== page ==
- Hello everyone, and welcome back to English with Lucy.
Today, I have got 25 stunningly beautiful
advanced phrasal verbs for you.
These phrasal verbs are going to help you expand
and build your vocabulary.
I've chosen them because they have beautiful meanings,
or they sound beautiful, or they might just
be really fun to say.
Before we get started,
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Right, let's get started
with our 25 stunningly beautiful advanced phrasal verbs.
I can't believe that came out perfectly all at once.
Number one is to crow about something.
To crow about something.
This means to brag about something,
or to boast excessively about something.
For example, I wish Amanda would stop crowing
about her promotion.
I wanted that position.
Number two is to fawn over.
To fawn over something.
We're going with the animal theme, to begin with. (laughs)
This means to flatter someone excessively.
To be too over the top with them,
give them too many compliments.
For example, stop fawning over my grandmother.
You are embarrassing me!
Number three is to bounce something off someone.
To bounce off, to bounce something off.
You'll notice that the something can go between bounce
and off, the verb and the preposition.
This is because it's a separable phrasal verb,
and I've highlighted which ones are separable in the list.
To bounce something off someone means
to talk about something, usually an idea,
in order to receive feedback or opinions.
This is a common business term, more than anything else.
For example, I'd like to take you out for lunch
and bounce a few ideas off you.
We're in the final stages of planning a big campaign.
Number four is another separable one.
It's to mull something over.
To mull over.
This means to think deeply and seriously about something,
to really consider something.
For example, I can't decide which university to choose.
I'm going to spend the weekend mulling over my options.
Number five, I love this one.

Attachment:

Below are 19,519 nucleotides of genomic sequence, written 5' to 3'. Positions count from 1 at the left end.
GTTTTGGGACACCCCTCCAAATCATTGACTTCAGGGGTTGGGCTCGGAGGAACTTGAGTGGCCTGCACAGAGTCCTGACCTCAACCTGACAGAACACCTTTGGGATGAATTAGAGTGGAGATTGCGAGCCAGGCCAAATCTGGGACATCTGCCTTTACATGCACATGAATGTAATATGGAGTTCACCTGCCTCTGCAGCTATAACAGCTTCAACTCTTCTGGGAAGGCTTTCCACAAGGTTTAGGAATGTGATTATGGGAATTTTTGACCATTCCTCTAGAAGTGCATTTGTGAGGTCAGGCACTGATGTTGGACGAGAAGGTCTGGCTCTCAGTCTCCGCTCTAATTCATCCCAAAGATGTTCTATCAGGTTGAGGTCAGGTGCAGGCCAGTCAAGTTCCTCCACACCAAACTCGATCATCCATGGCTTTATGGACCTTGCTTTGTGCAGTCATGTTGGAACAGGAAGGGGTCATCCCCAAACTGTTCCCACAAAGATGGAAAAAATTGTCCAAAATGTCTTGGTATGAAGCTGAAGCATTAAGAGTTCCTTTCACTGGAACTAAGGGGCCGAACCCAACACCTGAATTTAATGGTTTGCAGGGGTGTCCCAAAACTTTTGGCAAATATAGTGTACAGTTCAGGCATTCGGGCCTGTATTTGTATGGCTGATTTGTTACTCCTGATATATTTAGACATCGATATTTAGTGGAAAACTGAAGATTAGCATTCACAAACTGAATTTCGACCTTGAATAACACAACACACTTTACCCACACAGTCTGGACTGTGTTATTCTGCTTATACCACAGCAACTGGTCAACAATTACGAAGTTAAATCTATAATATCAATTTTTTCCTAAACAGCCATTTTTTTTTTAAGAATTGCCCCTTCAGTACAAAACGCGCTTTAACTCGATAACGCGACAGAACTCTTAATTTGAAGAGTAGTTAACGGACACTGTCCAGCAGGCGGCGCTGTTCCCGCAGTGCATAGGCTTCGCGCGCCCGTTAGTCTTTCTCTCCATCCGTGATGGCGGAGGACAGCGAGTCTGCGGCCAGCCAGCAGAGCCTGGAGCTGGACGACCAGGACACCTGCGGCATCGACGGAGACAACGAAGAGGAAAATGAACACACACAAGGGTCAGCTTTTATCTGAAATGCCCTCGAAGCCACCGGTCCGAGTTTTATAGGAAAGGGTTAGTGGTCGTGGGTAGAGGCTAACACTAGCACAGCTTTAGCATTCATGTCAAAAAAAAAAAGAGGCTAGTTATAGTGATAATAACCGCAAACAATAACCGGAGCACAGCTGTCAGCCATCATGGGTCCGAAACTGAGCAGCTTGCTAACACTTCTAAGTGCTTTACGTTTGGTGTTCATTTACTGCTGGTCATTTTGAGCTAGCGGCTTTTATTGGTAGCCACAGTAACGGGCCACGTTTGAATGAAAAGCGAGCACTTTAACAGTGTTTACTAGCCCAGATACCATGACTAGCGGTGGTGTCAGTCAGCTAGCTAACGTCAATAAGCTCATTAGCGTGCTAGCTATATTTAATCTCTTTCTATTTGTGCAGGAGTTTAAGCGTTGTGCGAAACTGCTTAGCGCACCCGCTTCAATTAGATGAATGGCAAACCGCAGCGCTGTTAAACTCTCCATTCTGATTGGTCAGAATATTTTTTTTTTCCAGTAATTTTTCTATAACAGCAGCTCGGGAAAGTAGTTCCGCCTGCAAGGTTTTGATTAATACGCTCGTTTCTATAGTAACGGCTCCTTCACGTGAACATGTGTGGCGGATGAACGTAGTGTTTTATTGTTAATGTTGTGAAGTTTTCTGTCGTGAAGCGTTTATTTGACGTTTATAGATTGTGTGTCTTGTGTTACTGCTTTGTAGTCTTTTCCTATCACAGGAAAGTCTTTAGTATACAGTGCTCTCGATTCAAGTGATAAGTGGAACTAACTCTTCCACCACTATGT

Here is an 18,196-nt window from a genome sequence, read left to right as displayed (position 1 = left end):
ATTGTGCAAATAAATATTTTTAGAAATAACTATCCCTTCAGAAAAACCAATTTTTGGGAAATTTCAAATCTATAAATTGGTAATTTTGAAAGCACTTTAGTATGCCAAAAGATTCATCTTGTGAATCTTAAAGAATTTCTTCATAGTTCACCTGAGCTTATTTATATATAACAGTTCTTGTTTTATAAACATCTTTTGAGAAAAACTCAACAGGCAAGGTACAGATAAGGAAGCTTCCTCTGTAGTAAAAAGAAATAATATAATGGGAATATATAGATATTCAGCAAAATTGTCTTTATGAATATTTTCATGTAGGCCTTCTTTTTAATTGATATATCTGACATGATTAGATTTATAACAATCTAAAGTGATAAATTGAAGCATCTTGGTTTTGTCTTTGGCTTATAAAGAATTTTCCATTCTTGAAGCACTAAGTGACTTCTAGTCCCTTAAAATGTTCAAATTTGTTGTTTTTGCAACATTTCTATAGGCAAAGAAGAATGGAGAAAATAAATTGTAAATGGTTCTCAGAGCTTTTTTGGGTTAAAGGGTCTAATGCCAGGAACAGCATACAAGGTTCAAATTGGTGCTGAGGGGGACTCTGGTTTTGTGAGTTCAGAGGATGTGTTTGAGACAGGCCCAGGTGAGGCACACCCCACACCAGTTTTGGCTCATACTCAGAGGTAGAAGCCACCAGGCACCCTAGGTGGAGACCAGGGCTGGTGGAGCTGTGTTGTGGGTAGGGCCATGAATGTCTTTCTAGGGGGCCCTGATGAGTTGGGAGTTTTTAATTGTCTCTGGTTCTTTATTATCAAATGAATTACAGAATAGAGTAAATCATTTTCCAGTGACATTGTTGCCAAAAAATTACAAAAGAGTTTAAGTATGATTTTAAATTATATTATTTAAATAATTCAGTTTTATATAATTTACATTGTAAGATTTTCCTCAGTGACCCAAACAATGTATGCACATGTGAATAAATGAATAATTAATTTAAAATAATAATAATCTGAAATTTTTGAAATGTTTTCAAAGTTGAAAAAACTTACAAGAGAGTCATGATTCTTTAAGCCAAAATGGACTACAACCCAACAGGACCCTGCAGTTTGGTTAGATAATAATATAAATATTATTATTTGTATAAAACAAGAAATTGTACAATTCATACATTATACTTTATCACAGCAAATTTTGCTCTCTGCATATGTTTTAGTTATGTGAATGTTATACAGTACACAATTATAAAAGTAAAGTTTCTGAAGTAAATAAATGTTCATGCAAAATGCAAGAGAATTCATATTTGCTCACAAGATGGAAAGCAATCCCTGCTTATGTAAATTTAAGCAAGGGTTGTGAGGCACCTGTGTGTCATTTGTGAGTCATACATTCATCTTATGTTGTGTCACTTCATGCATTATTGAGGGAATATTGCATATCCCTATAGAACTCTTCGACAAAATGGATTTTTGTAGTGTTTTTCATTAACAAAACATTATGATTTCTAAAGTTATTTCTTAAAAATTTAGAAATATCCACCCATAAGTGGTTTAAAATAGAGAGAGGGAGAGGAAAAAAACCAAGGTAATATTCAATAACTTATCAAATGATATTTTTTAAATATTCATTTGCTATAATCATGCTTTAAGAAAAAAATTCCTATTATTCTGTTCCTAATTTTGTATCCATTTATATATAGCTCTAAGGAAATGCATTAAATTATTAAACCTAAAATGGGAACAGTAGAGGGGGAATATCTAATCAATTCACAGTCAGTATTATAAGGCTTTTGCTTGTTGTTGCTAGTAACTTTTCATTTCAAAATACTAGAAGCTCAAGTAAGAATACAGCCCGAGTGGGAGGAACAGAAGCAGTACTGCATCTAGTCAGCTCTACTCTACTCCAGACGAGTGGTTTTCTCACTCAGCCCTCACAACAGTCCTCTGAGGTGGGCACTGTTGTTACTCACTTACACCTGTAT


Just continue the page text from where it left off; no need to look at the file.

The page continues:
This is to plod along.
To plod along.
Now, the verb, to plod, means
to walk laboriously or heavily.
To plod along means to progress,
it doesn't necessarily mean to walk,
to progress at a slow but steady rate.
For example, Sheila is still plodding along
with her latest attempt at a romance novel.
She's taking it very slowly, but making steady progress.
Number six is to keep something up.
To keep something up.
This means to continue or maintain a course of action.
This is often used as a motivational phrase.
Keep it up, keep up the good work.
Maintain your course of good action. (laughs)
For example, she's been working so hard on her course,
I hope she can keep it up.
Number seven is to figure something out.
To figure something out.
This means to solve or discover the source of a problem.
For example, I just need to figure out why my hot tap
is cold, and my cold tap is hot.
This is a problem, this has happened to me in the past.
Number eight is to see something or somebody off.
To see something off.
This has two meanings that we're going to discuss.
The first meaning relates more to somebody.
To see somebody off.
It means to go to the place that somebody is leaving from,
in order to say goodbye to them.
For example, I'll come to the port
to see you all off on the cruise ship.
The next meaning works well with both someone and something.
It means to defeat someone or something.
Or to deal with them effectively,
so that they can do no more harm or damage.
For example, Oh don't worry about my horrible aunt coming
to my wedding, I'll see her off.
I'll deal with her, get rid of her.
It can be used in slang.
It's often used to talk about alcoholic drinks
or bad substances.
Or maybe a naughty dessert, or unhealthy food.
Something that's seen as a treat.
And it basically means to finish it,
but we're kind of implying to defeat it
'cause it's such a bad thing.
For example, would you like me
to help you see off that last bottle of wine?
Number nine is to bash something in.
To bash something in.
This means to strike and dent, or damage something.
For example, your stray cricket ball bashed
in my Mini Cooper.
That's not true, but it did happen to my mom.
She once parked her car next to a cricket pitch,
only for five minutes,
and it was bashed in when we returned to it.
Number 10 is to call something off.
To call something off.
This means to cancel an event or an agreement.
For example, if I behave badly enough,
William might have to call off the wedding.
I always manage to mention my wedding in every single video.
There's still a year to go, you know.
It's gonna be a long year, for you and for me.
Number 11 is to do something up.
To do something up.
This means to repair or decorate a building,
so that it looks attractive.
For example, we are hoping to buy a derelict house
and do it up.
It can also mean to fasten something,
usually clothing or jewellery.
For example, could you help me do up my dress?
It appears to have shrunk.
Number 12 is to muster up.
To muster up.
It can be separable as well.
To muster something up.